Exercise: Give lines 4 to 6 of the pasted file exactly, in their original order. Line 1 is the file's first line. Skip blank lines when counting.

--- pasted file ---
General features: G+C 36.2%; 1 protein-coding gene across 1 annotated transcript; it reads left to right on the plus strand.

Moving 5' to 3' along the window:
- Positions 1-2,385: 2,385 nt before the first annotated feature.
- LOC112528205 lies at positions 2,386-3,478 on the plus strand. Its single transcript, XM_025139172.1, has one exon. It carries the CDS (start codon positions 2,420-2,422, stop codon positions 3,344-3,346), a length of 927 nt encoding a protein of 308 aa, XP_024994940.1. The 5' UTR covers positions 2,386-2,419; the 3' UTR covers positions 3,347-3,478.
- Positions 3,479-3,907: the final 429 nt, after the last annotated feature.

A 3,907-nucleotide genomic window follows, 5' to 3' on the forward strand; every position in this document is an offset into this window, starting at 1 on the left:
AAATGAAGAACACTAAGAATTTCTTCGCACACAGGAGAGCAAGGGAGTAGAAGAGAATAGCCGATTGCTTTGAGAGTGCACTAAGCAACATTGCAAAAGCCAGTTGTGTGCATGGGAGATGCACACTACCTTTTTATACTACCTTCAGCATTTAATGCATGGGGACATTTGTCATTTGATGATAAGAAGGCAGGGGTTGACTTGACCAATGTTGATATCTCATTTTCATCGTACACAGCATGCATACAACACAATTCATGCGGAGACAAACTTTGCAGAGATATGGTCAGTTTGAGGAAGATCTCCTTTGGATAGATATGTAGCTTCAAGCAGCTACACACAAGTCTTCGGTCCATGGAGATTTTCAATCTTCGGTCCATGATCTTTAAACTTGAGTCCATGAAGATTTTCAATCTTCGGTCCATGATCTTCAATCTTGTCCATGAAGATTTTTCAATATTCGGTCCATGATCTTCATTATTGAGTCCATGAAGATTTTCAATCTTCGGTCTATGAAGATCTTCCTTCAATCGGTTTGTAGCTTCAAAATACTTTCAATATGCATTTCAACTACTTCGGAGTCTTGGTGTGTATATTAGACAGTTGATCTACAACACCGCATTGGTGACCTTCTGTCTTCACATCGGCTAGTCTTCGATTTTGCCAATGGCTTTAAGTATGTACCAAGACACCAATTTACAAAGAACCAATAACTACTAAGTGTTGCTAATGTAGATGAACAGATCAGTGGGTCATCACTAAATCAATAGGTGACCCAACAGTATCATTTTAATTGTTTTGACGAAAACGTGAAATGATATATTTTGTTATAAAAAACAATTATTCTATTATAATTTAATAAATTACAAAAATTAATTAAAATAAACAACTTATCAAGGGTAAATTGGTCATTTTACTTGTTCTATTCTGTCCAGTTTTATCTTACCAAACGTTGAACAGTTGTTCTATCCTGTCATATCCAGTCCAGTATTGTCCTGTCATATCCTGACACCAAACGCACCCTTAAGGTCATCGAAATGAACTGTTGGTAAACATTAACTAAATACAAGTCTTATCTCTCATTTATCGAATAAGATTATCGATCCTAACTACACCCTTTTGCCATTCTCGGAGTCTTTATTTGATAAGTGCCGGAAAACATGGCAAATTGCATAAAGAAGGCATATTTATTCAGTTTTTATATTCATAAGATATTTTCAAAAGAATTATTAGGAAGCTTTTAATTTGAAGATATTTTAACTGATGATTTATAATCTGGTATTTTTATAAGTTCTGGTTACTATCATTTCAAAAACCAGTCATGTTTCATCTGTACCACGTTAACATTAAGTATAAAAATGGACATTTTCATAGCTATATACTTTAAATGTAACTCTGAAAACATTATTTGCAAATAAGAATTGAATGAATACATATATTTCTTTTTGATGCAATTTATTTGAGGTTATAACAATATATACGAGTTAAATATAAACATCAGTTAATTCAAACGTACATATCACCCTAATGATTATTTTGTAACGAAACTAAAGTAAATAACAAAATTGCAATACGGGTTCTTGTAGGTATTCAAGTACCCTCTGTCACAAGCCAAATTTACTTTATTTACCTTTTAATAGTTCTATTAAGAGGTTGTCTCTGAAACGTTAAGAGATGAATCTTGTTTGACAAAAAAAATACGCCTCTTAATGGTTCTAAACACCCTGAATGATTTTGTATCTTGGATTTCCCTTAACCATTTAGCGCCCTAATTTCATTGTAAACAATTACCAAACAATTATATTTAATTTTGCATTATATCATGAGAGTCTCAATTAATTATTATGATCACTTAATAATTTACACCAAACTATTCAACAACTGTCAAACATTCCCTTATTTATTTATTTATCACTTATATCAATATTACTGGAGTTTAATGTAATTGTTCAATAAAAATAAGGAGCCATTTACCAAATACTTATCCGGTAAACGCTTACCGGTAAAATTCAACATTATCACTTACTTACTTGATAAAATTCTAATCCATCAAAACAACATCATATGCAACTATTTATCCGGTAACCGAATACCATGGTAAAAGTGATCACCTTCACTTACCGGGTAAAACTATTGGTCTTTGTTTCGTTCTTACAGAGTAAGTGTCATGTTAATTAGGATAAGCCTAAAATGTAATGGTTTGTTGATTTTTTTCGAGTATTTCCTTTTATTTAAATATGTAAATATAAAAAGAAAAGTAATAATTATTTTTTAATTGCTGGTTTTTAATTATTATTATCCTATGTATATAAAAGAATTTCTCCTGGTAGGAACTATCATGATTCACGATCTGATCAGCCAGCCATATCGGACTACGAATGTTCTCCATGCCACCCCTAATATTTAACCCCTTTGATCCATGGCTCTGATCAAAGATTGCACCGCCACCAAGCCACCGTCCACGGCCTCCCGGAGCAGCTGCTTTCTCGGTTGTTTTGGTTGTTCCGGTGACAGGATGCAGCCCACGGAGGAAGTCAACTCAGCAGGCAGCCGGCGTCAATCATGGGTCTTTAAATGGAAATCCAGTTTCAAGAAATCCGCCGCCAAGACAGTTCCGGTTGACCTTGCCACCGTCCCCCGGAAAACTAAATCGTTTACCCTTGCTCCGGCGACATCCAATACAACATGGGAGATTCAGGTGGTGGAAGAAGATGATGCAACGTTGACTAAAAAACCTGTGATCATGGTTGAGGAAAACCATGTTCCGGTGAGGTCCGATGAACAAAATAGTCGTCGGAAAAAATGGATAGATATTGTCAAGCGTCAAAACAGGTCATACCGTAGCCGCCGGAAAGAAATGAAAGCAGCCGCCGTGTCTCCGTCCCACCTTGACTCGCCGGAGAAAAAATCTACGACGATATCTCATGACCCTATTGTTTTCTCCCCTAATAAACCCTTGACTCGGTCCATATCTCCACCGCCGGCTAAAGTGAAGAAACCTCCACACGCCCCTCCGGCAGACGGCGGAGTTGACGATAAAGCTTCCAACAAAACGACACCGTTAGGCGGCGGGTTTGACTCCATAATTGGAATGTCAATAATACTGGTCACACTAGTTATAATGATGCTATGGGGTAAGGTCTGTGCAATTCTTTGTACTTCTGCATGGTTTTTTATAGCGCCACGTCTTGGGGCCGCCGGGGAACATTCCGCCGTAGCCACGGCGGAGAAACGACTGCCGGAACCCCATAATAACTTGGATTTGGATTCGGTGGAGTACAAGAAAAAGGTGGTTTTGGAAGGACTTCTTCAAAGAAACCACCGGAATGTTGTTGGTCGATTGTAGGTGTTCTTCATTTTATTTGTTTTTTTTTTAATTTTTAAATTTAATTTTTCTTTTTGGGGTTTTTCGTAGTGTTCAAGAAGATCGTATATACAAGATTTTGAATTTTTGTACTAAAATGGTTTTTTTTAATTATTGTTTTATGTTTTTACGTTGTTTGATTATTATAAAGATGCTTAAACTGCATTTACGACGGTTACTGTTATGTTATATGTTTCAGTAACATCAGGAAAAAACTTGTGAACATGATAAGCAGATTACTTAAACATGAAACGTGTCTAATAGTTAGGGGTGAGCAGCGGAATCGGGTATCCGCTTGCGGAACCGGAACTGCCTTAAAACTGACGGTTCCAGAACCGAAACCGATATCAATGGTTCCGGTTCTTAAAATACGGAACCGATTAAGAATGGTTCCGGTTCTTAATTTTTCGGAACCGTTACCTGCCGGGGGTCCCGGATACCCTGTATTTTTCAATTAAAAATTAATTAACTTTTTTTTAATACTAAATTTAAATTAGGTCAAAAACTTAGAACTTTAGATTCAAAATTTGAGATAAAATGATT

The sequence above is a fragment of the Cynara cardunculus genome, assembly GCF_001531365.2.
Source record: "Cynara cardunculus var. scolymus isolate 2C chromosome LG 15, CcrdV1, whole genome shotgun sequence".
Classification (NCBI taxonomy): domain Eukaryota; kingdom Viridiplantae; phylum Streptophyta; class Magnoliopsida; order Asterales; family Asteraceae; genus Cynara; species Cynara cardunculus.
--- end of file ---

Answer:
- LOC112528205 lies at positions 2,386-3,478 on the plus strand. Its single transcript, XM_025139172.1, has one exon. It carries the CDS (start codon positions 2,420-2,422, stop codon positions 3,344-3,346), a length of 927 nt encoding a protein of 308 aa, XP_024994940.1. The 5' UTR covers positions 2,386-2,419; the 3' UTR covers positions 3,347-3,478.
- Positions 3,479-3,907: the final 429 nt, after the last annotated feature.

A 3,907-nucleotide genomic window follows, 5' to 3' on the forward strand; every position in this document is an offset into this window, starting at 1 on the left: